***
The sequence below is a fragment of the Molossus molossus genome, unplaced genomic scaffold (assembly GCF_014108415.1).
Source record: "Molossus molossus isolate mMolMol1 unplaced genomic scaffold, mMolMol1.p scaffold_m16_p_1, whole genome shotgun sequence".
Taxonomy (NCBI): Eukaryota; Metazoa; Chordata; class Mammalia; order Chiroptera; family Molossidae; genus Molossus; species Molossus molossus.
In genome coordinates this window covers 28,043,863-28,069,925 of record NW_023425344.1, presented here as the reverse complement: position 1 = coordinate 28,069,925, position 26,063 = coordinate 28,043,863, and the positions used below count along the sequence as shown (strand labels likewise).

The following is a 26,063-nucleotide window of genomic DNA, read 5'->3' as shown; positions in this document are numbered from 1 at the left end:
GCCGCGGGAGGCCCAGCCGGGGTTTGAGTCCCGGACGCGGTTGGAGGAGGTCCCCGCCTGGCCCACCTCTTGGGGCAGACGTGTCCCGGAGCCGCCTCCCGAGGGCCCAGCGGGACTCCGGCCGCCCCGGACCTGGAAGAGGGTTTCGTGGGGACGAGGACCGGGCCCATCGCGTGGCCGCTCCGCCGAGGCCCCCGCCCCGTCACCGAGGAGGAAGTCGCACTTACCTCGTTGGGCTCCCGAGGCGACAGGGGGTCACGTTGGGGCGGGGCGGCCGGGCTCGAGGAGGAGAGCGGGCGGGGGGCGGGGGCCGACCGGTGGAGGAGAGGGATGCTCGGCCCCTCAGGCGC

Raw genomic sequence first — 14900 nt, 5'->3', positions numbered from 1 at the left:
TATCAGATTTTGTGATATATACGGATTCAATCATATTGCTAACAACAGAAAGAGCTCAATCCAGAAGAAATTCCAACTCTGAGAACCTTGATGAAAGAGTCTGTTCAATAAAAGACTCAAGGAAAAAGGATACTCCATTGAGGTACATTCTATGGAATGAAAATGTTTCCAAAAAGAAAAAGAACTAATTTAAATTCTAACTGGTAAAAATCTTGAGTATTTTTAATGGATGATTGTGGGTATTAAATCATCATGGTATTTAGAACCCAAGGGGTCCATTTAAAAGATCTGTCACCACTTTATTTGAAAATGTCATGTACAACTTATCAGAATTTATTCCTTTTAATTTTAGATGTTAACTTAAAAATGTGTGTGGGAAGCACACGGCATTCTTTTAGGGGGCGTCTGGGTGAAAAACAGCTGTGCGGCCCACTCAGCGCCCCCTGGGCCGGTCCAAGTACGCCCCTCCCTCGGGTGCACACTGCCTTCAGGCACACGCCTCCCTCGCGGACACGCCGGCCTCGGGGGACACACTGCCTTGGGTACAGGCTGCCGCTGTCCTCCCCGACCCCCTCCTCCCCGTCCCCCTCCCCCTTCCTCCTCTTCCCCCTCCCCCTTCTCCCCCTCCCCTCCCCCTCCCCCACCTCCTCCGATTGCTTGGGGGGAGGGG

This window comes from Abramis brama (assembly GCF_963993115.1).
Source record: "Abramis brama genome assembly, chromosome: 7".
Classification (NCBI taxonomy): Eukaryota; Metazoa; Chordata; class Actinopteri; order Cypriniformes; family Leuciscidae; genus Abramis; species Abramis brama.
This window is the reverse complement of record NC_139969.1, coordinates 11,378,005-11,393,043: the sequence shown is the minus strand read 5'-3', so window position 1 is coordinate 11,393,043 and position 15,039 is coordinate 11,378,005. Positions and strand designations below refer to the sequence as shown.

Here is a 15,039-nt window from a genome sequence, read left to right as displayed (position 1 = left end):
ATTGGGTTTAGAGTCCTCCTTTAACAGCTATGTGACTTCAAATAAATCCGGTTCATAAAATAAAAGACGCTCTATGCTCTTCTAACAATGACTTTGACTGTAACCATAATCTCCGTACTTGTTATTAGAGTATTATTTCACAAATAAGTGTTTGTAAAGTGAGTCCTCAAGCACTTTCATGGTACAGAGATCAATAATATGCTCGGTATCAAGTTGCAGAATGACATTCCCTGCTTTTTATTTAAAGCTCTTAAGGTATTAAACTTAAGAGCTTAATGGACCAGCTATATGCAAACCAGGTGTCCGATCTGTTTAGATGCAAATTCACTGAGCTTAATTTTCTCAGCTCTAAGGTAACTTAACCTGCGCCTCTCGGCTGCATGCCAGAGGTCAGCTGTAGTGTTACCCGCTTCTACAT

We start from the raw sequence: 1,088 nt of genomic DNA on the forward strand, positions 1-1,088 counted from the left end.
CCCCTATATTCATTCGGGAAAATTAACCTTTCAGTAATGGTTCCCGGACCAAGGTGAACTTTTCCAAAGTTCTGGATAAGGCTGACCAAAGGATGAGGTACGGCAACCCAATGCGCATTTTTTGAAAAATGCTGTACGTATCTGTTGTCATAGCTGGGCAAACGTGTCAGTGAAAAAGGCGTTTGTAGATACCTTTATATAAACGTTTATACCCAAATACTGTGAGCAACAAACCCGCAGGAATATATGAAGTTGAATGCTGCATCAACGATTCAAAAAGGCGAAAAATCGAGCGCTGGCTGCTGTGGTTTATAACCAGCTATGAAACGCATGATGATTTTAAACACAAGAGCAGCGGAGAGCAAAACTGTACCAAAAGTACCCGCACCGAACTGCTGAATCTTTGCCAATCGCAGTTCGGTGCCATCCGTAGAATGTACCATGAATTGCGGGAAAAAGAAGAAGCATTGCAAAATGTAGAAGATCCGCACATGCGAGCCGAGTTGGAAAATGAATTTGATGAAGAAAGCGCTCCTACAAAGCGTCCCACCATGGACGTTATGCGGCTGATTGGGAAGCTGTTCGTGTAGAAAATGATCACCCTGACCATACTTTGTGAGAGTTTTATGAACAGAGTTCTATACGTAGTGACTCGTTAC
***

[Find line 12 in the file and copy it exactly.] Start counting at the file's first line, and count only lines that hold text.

This window is the reverse complement of record NC_139969.1, coordinates 11,378,005-11,393,043: the sequence shown is the minus strand read 5'-3', so window position 1 is coordinate 11,393,043 and position 15,039 is coordinate 11,378,005. Positions and strand designations below refer to the sequence as shown.